Photograph Identification Guide
by David Rudd Cycleback


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Many press photos have stamping or similar identification marks on the back and occasionally on the front. Most stamps identify the maker or issuer of the photograph. This can include the news service, newspaper, photographer, music label, fashion company or television studio. The stamp often includes a variety of information, such as address, copyright information and terms of use ("To be used in magazine or newspaper only. Not for advertising"). The vast majority of stamps are in ink, but dry stamps (embossed/pressed in without ink) are occasionally found.

A company's stamp can help date a photograph to a general era, but usually won't give a precise date. For example, if a photograph has the old time 'Bain News Service' stamp, this won't by itself say the photograph was from 1915 or 1923, but it will prove that the photograph is old, as the company went out of business decades ago. If other information, such as the physical qualities of the paper and image and the caption tag suggests the photograph is from 1949, the vintage ACME stamp won't prove that particular date but is consistent with a photograph from that time.

Especially in the early years there were many news services, large and small, including countless local newspapers. On an old photograph you will occasionally find a stamp for a photo service or other company that you have never heard of before and that went out of business many decades ago.

Below are some most common US news and photo services.

ACME Newspictures: 1923 to 1950s. Early on known as United Newspictures. Was bought out by United Press in the 1950s.
Associated Press (AP). AP Photos started in 1927, still exists. AP wirephotos existed 1935-1970s. AP Laserphotos 1970s-90.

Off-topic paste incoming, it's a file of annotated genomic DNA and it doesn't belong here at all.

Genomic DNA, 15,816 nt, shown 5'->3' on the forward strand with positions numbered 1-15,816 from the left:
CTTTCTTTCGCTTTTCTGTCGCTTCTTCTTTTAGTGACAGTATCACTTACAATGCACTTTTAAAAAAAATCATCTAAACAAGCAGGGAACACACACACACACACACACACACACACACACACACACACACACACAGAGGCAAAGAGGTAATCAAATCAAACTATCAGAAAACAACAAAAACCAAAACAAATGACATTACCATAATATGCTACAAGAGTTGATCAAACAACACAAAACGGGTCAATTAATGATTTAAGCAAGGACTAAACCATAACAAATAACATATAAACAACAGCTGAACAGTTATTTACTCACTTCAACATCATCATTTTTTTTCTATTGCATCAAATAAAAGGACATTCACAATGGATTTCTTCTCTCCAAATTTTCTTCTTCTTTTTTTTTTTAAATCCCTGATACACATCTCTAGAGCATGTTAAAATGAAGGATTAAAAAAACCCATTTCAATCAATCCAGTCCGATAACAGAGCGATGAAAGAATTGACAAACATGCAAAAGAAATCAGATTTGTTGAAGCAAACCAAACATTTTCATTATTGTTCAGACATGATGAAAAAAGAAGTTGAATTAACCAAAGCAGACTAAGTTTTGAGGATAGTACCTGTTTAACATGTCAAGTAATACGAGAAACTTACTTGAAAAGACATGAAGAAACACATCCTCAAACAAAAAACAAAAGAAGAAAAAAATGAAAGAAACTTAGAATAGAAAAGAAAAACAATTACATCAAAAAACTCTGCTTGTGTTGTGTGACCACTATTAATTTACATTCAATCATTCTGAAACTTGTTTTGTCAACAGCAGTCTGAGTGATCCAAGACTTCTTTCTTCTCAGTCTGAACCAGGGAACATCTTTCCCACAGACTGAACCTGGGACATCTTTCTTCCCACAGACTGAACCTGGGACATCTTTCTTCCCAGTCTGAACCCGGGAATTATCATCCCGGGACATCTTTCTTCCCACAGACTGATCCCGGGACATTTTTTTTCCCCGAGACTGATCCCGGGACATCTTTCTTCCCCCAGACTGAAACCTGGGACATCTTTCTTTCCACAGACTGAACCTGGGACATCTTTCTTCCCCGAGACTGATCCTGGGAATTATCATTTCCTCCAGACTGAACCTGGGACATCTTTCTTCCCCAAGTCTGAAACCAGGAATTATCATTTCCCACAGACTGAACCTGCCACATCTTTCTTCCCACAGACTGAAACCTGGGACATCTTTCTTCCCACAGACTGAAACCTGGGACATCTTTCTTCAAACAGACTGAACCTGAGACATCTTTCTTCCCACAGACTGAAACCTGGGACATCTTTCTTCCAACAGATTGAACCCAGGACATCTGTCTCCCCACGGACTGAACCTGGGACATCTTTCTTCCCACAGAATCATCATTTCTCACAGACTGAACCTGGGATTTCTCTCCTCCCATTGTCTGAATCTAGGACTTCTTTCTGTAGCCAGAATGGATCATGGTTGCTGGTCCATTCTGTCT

Bain News Service, 1898-1940s. One of the earlier news services. Founded by famous photographer George Grantham Bain. Many of Bain's photos are snapshot sized.
Central Press Association, of Cleveland, existed for many years starting in the early 1900s. Their stamp often includes the date, which makes for easy dating of their photos.
Culver Pictures Inc, of New York City, was formed in the early 1900s and exists today. This means the Culver stamp can appear on both an early and a modern photo. Culver bought out much of the Bain News Service archives, so many Bain photos can also have a Culver stamp.
International News Photos, a division of International News Service (INS). This started in the early 1900s and, in 1958, merged with United Press (UP) to become United Press International (UPI).
Keystone View Company, New York. Existed in the early 1900s. Also famous for their commercially sold stereoview photographs.
N.A.E. Synonymous with ACME Newspictures. An ACME photo will often also have an N.A.E. stamp. The N.A.E. stamp exists on vintage photos.
Pacific & Atlantic Photos: Existed briefly before World War II.
Underwood & Underwood, aka Underwood. 1898-1955.
United Press (UP) or United Press Association (UPA). This started in the early 1900s and, in 1958, merged with INS to become UPI
Universal Press International (UPI), 1958 - Today.
World Wide Photos, End date is unknown, but the stamp is commonly found on old photographs.

Looking at the just listed news services and their dates of existence, you can see why some stamps will give a boost in price. While AP existed for a long time, collectors know that a Keystone View or International News Photos stamp assures that the photograph is old.

Some photos will not have stamps, either because they faded away or were never placed on the back. This can make it difficult to identify their source and even whether or not they press photographs.